I still have a love for vineyards.  So about 14 years ago I began studying up on viniculture.  Since I live in Mississippi, the most appropriate vine to grow would be the native Muscadine.  Through my studies I found that on just 5 acres of land, one person could grow enough muscadines to make 10,000 bottles of wine.

So I began to make plans to grow a small muscadine vineyard in Mississippi.  However, I continued my research first.

It takes 3 years for a vine to mature to the point where it can produce a full harvest of grapes.  In that time I thought it might be a good idea to grow something in the vacant rows... something like watermelons.

So I began to research watermelons.  In that research I found that watermelons are grown from spring to early summer.  That leaves the latter part of the growing season for another crop... something like Pumpkins.

So now my plan was to grow a muscadine vineyard, plant watermelons for the first three years in the empty rows and plant pumpkins later in those years.  It seemed like a good plan.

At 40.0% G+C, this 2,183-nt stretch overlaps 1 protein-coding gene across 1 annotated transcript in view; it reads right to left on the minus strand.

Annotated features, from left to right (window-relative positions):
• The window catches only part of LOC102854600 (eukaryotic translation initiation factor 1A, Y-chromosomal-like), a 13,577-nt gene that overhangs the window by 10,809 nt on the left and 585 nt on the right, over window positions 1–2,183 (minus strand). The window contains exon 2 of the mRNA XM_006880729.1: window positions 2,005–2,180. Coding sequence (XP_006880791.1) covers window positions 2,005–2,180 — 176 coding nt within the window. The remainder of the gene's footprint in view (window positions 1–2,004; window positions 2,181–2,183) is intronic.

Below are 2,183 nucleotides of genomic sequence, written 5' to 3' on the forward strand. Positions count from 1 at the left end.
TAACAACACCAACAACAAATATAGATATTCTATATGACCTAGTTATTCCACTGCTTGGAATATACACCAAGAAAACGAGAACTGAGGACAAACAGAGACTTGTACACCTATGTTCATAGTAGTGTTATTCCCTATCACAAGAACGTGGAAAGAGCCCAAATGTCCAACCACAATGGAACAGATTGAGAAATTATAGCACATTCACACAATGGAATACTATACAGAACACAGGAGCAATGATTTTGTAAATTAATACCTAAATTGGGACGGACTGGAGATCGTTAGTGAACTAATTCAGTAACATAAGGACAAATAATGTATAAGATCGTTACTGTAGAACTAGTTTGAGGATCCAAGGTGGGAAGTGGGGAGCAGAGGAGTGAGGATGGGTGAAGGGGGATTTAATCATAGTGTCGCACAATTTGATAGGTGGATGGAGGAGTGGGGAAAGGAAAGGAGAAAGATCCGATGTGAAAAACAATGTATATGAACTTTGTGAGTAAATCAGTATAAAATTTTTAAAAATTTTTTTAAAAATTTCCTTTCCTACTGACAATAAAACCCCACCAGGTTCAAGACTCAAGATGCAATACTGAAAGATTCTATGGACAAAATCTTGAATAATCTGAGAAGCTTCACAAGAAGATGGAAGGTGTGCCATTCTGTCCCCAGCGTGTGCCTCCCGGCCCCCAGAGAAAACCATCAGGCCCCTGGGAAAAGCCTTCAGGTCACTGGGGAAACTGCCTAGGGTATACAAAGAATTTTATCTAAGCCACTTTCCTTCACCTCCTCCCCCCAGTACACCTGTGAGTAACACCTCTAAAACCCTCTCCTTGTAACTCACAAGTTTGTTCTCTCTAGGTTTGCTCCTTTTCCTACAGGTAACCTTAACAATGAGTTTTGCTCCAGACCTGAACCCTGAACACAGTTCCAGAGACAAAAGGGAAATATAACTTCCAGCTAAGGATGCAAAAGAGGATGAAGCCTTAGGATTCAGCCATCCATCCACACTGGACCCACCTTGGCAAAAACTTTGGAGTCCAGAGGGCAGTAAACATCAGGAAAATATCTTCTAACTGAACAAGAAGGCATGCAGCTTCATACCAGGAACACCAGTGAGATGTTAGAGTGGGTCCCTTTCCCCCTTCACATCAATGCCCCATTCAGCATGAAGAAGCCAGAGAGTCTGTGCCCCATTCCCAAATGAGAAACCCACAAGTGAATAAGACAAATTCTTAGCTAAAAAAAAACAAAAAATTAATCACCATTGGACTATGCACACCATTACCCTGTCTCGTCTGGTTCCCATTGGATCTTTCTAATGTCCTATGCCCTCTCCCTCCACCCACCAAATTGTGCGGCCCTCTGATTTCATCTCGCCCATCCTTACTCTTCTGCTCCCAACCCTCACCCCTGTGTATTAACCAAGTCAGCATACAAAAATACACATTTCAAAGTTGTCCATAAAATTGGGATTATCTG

So I began to research pumpkins... and that's when it happened.  In my research, I found that pumpkins do not self-pollenate but require bees for a healthy crop. 

So naturally I began to research bees (As you can see I am a big planner).  It only took one or two books for me to decide that the best agricultural invest I could make was to scrap all of my other plans and invest in bees.  So that is what I did.  Granted, so far it hasn't paid off but that is my fault - and I plan to rectify the situation.

So there you have it.  I became a beekeeper because Keanu Reeves fell in love with a pregnant chick in a vineyard.

On a more personal and present note: I am still laid-off.  The oil field is in a steep down-turn.  I am scheduled to return to my job in October but there is no guaranty that will come through.  The stress of it all is exhausting.  

However in a positive turn of events, while searching online, I came across an awesome job opening with the USDA as a Safety Manager only 16 miles from my home.  It would be a dream job.  The really peculiar thing was that I found this amazing job (that I am perfect for) by mere happenstance and it was only open for applications/resume for 8 hours.  The fact that I found the job and applied for it in such a small window, seems like divine intervention.